Sports are canceled.

It began Wednesday evening when the NBA decided to suspend the season upon learning that members of the Utah Jazz were potentially infected with the COVID-19 virus that has put the entire globe on high alert. College athletics, including the prized March Madness tournament and College World Series, came next. The NHL, soccer, PGA Tour events (including The Masters), tennis … all canceled. Local schools and Little League fields have shuttered. 

It’s an interesting moment where sports are being put in its proper place of insignificance against things such as public health but also showing great leadership in dealing with a very challenging event that is impacting every area of American life. The decisive action of the NBA to suspend its season moments after a player possibly became infected gave confidence to the other sports leagues (and perhaps other institutions) to make similar moves. 

Potentially millions of Americans weren’t paying much attention to the COVID-19 virus until the news that the NBA was suspending its season hit their phones and television screens. Commissioner Adam Silver, at least in part, pushed our entire society into swift action with respect to the spreading virus.

Is it an overreaction? Like anything in today’s world, it appears that much of the public is polarized between those who view this all as an overreaction and those hoarding toilet paper. 

But these kinds of events are often a push and pull between under-reaction and overreaction, and when it comes to public health, overreaction is probably the more prudent course of action. While it’s extremely disappointing to miss out on March Madness — an event that garners the entire nation’s attention for a few weeks every year unlike any other sporting event — life will continue. 

So what’s next? Well, if you must fill the entertainment void, be thankful that you live during a time where the sheer volume of at-home entertainment options is larger than any other time in history. Netflix, Disney+, Amazon Prime offer thousands upon thousands of viewing options and that doesn’t include the billions of hours of randomness at places like YouTube.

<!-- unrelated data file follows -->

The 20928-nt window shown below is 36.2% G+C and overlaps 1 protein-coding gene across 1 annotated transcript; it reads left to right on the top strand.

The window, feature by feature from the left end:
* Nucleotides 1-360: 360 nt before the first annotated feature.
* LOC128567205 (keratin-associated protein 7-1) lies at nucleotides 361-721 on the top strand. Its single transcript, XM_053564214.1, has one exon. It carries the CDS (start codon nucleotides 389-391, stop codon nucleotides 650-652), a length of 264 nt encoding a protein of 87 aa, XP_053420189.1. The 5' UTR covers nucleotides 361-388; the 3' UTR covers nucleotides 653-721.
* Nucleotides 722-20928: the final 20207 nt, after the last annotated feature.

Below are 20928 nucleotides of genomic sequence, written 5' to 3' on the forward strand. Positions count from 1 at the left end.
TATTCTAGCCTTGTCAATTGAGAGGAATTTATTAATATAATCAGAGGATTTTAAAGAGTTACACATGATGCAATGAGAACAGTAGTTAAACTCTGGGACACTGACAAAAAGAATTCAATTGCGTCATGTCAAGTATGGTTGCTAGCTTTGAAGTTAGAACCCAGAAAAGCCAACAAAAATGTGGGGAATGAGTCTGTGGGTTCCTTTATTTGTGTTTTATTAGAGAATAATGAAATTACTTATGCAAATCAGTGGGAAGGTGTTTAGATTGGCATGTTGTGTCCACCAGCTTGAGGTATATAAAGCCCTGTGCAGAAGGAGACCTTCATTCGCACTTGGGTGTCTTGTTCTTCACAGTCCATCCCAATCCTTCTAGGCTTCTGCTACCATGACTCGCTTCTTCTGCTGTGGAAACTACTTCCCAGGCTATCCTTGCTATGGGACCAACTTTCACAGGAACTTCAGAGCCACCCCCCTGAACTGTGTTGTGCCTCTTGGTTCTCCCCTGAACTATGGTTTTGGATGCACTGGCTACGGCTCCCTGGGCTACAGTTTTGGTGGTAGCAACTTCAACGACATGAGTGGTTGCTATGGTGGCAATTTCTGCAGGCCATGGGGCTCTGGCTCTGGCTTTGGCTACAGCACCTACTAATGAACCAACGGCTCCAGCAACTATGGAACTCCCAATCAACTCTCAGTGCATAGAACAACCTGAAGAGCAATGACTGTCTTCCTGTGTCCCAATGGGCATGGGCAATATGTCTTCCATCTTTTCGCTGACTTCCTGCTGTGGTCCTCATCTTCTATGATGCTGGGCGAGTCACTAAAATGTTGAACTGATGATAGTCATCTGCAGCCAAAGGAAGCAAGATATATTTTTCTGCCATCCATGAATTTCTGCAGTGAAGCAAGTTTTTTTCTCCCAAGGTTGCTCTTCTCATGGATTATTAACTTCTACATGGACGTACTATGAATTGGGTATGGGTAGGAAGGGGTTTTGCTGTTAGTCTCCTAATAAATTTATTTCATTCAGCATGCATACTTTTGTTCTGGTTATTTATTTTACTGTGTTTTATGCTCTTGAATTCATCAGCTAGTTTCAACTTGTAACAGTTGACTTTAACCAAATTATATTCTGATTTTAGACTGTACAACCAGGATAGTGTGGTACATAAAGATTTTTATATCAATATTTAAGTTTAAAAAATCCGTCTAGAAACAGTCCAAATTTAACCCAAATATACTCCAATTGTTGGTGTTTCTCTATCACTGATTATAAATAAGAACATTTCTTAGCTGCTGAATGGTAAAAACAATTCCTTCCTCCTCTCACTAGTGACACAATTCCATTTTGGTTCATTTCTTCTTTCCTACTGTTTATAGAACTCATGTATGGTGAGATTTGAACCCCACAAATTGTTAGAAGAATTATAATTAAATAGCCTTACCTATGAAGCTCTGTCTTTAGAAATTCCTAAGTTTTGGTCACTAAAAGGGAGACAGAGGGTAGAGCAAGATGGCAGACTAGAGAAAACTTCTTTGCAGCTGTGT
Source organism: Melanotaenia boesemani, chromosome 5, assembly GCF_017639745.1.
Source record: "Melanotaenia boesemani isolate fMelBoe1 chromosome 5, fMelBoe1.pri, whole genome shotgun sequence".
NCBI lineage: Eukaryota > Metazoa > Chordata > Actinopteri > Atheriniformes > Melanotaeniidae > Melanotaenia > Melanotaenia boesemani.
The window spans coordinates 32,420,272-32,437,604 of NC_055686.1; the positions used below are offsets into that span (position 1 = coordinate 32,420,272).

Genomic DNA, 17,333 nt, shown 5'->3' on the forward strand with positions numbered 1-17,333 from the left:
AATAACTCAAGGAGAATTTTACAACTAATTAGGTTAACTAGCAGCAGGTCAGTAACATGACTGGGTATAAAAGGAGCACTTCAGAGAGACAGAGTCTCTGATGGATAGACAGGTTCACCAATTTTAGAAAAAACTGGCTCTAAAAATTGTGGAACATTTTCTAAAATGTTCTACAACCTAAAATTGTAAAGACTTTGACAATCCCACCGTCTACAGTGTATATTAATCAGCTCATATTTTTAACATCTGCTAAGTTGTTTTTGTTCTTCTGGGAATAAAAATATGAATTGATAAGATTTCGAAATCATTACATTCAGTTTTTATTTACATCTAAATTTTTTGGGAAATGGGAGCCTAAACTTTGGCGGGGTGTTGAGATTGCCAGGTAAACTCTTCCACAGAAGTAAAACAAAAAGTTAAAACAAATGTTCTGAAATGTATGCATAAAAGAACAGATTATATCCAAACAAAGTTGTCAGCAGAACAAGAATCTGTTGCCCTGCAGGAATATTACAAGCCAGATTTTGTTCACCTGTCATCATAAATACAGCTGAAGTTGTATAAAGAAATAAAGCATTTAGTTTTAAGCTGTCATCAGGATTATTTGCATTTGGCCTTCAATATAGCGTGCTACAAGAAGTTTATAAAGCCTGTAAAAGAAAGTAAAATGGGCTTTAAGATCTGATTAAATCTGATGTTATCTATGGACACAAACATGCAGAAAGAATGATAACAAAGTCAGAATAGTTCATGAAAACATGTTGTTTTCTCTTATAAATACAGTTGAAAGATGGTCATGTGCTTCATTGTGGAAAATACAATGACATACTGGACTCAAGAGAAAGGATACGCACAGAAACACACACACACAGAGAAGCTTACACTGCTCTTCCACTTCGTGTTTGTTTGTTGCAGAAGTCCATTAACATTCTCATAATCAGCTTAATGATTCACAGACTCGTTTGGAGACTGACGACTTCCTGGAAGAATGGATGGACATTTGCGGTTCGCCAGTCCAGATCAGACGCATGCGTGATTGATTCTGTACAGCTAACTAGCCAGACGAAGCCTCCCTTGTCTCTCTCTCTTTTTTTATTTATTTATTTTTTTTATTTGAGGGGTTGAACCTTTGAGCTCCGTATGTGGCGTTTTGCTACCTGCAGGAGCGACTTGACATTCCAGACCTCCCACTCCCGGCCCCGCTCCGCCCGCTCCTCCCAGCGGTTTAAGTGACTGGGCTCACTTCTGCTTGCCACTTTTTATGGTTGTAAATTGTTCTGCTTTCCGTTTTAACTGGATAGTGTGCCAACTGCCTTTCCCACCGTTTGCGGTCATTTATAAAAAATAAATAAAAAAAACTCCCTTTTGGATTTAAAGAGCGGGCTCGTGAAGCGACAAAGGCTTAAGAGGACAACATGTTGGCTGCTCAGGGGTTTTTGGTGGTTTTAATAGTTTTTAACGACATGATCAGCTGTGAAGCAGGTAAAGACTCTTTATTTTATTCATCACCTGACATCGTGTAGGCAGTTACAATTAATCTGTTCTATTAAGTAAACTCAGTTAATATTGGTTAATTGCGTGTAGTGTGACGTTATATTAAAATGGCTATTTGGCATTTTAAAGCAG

Others will perhaps look at this time with no sports to watch as a time when life slows down. Perhaps it’s an opportunity to detox a bit from our ubiquitous screens. With our kids home from school for upcoming spring break and possibly additional weeks after due to school closures, I instructed them to write up a list of backyard activities they can do outside during this quasi-quarantine time period. The resulting list included things like camping, trampoline, build a fort and playing catch. Hey, that sounds like my childhood!

Sports will come back, as well the rest of what we know of as American life. But maybe this hiatus will lead to a greater appreciation of those things when they do return. The idea of missing a season of college football was unfathomable just weeks ago. But now? When college football (hopefully) arrives this fall? How exciting will that be?

In the meantime, wash your hands, look out for each other and take a break from Twitter arguments. Hopefully the public health crisis that sparked these events turns out to be less serious than thought, and if that happens, consider resorting to thankfulness rather than pointing fingers at leaders and officials that potentially overreacted.